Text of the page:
Cousin Of The Chainsaw Engine Could Power 100-MPG Car

OPOC

Two pistons per cylinder yield twice the power density of a conventional engine.Paul Wootton

Carmakers have always struggled with the problem of inefficiency. Internal combustion engines quickly convert the chemical energy in fuel into the kinetic energy that moves cars forward, but even the engine in the Toyota Prius, among the most efficient ever built, uses only 37 percent of that chemical energy — the rest goes to creating unwanted heat and friction. So carmakers paid attention in July when Bill Gates and fellow billionaire Vinod Khosla announced that they were investing $23 million in EcoMotors, a Michigan company that has promised to produce an engine that would convert far more of its fuel energy into useful work, and in doing so crack 100 mpg.

The engine is called OPOC, short for opposed-piston, opposed cylinder. Inside each of the OPOC's two cylinders, two pistons slide in opposite directions. EcoMotors says this design, which uses half the parts of a normal internal combustion engine, allows the OPOC engine to achieve up to 20 percent greater mileage than the current most advanced gas or diesel engines. In its key operating range, a diesel OPOC could convert as much as 48 percent of its fuel's energy into work, beating today's best diesels. Moreover, an OPOC engine is just half the size and weight of a comparably powered conventional engine, which reduces the burden of moving its own mass.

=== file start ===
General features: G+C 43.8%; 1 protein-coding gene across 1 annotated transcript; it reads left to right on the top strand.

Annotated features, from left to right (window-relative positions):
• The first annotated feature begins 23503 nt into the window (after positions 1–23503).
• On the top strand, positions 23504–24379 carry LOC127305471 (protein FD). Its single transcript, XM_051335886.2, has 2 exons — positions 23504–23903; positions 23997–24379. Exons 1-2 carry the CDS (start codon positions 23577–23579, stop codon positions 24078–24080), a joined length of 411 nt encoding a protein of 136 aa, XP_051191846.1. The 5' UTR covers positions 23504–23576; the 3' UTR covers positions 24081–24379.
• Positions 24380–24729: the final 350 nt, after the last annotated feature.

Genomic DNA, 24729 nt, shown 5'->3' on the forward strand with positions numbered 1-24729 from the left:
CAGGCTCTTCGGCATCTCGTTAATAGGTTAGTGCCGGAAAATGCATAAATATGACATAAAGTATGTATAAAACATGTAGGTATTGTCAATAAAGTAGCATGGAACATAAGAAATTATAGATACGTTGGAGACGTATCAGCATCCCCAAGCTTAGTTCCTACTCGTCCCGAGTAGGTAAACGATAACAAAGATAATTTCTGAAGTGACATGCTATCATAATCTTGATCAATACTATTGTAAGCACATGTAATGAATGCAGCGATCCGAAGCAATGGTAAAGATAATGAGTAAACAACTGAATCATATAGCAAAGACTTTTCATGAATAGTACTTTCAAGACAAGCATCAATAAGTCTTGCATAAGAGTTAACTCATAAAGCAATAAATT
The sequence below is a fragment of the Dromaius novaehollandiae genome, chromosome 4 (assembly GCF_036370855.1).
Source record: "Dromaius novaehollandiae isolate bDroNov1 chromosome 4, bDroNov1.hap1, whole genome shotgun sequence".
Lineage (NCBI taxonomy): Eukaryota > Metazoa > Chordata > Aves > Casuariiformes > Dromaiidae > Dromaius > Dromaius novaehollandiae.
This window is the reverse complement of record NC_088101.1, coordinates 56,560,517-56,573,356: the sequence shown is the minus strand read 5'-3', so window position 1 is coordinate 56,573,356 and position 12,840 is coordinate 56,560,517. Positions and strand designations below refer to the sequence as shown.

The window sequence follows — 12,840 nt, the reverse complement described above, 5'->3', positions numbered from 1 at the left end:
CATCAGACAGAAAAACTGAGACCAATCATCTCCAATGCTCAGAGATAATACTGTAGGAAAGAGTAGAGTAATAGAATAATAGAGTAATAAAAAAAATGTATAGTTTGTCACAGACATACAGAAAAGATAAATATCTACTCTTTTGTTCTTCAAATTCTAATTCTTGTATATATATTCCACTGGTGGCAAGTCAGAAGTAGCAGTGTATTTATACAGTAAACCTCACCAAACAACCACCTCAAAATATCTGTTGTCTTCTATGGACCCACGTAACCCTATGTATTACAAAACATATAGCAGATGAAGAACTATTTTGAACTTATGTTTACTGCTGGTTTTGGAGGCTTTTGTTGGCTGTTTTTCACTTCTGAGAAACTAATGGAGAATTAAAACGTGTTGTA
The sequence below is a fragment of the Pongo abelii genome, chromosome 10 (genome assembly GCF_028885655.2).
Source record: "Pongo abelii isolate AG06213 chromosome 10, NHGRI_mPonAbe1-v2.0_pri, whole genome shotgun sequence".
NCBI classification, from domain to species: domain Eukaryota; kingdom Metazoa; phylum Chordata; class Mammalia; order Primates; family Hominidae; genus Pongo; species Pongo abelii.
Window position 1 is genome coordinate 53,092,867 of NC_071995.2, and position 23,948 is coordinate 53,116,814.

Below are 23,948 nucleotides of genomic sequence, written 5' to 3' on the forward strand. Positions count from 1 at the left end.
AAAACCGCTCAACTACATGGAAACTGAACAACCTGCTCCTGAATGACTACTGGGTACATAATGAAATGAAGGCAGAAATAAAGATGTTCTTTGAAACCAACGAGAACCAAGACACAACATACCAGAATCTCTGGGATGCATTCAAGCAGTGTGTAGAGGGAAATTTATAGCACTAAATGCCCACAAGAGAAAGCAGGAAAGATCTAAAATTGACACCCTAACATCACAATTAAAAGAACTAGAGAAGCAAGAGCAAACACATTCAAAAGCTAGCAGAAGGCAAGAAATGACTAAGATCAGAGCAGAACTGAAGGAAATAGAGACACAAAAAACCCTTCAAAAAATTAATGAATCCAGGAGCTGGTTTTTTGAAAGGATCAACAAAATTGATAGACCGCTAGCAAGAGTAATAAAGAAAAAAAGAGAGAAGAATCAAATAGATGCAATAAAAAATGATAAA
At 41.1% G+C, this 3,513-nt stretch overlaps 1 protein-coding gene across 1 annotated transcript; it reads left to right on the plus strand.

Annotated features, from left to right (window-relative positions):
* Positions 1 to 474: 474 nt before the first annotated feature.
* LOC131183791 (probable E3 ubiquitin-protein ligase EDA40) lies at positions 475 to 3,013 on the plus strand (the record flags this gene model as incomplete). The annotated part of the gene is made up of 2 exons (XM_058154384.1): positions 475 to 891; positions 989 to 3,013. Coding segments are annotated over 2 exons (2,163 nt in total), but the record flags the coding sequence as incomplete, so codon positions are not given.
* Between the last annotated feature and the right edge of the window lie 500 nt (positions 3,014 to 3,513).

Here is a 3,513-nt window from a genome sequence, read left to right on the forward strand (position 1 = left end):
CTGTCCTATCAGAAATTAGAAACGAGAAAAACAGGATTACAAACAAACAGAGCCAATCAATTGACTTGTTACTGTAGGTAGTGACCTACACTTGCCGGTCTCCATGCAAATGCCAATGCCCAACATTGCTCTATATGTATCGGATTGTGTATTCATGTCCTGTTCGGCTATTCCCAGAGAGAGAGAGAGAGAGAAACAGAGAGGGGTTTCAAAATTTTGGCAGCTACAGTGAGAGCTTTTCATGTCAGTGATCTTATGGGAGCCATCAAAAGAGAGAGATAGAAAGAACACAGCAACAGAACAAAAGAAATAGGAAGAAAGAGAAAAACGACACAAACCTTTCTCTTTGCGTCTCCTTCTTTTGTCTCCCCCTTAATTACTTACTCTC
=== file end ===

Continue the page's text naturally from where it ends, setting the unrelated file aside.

The OPOC gains much of its power density from a two-stroke engine cycle, which produces power every time the crankshaft completes one revolution (compared with two go-rounds for the four-stroke engines found in most cars). The problem with two-strokes is pollution. The cruder combustion cycle tends to leave behind unburned fuel (and oil, which in many two-strokes is mixed with the fuel) that gets spewed out with the exhaust. But John Coletti, the president of EcoMotors and a former Ford executive, says OPOC avoids the emissions problem by using sophisticated engine controls and electric-assisted turbochargers, which cycle air through the combustion chamber 30 percent more efficiently than a normal two-stroke, burning fuel more completely and making the OPOC as clean as a four-stroke engine.

EcoMotors is developing engines that combine two OPOC "modules"—the two-cylinder, four-piston machine shown here. Under light loads, one module would shut down for a 30 percent boost in mileage. Former GM chief engineer and EcoMotors co-founder Don Runkle says that next year the company will publicly demonstrate a 300-horsepower OPOC diesel, but not necessarily in a car. Automakers aren't the only potential customers: Earlier this year, Eurocopter unveiled a concept helicopter powered by two OPOCs.